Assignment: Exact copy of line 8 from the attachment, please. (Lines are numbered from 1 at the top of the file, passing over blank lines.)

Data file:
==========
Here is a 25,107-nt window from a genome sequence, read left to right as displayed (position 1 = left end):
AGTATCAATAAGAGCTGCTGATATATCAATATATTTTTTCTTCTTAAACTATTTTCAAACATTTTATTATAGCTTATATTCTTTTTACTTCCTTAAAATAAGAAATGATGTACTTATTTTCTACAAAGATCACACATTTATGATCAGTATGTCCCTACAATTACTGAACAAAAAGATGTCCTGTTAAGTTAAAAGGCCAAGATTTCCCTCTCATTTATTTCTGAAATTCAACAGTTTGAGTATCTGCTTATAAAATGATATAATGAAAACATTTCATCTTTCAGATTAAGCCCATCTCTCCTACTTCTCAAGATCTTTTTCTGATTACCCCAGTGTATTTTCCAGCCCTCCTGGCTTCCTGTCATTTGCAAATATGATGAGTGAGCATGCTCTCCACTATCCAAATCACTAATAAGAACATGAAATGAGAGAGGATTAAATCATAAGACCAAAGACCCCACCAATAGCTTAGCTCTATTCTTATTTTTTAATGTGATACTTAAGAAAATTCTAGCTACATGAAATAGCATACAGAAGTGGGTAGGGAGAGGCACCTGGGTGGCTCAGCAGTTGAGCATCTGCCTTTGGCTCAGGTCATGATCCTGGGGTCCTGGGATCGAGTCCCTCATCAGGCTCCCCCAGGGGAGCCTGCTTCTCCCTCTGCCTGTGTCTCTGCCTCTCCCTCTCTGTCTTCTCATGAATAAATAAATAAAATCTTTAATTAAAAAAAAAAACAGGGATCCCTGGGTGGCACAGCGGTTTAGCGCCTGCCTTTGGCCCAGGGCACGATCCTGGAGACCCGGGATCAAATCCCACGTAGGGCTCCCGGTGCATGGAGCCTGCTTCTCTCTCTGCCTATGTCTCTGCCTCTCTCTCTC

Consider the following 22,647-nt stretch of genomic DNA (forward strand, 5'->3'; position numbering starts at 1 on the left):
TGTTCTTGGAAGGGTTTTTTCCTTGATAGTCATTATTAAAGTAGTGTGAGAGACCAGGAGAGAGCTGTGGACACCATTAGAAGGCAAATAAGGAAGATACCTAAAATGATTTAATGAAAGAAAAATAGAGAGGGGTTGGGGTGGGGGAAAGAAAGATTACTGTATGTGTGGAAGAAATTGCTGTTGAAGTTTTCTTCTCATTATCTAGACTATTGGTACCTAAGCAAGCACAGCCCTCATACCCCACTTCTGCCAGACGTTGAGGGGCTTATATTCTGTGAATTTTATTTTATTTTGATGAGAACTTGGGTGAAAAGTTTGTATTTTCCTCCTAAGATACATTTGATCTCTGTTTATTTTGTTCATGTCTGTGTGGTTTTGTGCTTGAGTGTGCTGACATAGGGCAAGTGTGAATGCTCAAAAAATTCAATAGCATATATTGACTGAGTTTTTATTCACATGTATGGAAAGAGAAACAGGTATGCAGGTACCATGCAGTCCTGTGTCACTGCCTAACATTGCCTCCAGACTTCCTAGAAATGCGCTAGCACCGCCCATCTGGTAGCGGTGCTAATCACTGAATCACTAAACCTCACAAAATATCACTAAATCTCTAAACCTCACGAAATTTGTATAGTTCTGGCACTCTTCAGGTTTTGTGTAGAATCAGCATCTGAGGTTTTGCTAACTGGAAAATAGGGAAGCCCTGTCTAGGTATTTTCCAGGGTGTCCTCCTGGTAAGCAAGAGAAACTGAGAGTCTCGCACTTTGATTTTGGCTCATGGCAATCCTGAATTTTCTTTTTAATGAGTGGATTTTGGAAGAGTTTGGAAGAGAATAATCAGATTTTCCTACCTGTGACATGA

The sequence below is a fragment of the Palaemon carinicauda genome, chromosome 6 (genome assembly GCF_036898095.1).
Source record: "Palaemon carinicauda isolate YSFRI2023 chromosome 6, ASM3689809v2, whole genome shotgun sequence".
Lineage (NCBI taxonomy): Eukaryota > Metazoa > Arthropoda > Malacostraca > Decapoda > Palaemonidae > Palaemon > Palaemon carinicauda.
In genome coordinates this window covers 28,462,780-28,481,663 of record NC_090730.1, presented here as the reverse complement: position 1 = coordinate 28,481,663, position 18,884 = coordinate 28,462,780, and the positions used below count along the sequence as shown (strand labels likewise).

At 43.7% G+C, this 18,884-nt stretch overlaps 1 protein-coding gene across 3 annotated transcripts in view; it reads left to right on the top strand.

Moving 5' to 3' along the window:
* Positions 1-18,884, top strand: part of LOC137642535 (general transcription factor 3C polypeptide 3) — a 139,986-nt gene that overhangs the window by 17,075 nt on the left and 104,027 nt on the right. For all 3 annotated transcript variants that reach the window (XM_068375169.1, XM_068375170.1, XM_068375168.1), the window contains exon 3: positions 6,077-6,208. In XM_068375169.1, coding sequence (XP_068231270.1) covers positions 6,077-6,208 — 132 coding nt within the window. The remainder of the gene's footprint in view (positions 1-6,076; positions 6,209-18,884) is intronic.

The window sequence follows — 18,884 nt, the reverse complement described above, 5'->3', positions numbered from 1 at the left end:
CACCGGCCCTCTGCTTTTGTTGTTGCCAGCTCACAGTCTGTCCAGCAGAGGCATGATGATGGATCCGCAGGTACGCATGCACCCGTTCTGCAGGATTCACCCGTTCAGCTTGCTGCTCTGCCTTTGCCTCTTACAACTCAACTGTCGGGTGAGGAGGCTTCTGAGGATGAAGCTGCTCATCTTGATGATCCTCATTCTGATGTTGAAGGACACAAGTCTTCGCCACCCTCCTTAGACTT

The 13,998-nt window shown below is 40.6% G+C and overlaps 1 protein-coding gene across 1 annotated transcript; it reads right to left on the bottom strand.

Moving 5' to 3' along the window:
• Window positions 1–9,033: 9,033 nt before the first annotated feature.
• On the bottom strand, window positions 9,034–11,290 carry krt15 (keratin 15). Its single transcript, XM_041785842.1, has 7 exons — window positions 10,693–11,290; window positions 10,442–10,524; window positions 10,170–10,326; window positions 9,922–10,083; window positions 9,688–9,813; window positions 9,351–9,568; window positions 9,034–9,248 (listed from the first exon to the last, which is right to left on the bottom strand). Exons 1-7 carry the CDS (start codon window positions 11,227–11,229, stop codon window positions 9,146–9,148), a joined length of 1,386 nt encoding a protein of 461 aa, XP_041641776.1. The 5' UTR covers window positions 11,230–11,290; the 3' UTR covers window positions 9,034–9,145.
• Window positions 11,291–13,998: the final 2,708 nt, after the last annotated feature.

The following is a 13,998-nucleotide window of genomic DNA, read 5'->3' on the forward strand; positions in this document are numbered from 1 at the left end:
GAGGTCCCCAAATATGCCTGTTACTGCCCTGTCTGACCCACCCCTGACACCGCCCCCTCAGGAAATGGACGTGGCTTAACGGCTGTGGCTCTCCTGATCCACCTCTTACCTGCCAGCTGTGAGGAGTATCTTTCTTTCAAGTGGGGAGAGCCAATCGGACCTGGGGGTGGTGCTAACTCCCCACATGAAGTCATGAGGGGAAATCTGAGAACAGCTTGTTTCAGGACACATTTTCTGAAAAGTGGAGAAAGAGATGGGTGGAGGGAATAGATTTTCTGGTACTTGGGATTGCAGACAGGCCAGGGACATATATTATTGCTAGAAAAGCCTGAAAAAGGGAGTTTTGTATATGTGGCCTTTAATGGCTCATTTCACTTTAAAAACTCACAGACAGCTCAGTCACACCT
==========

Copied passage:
In genome coordinates this window covers 28,462,780-28,481,663 of record NC_090730.1, presented here as the reverse complement: position 1 = coordinate 28,481,663, position 18,884 = coordinate 28,462,780, and the positions used below count along the sequence as shown (strand labels likewise).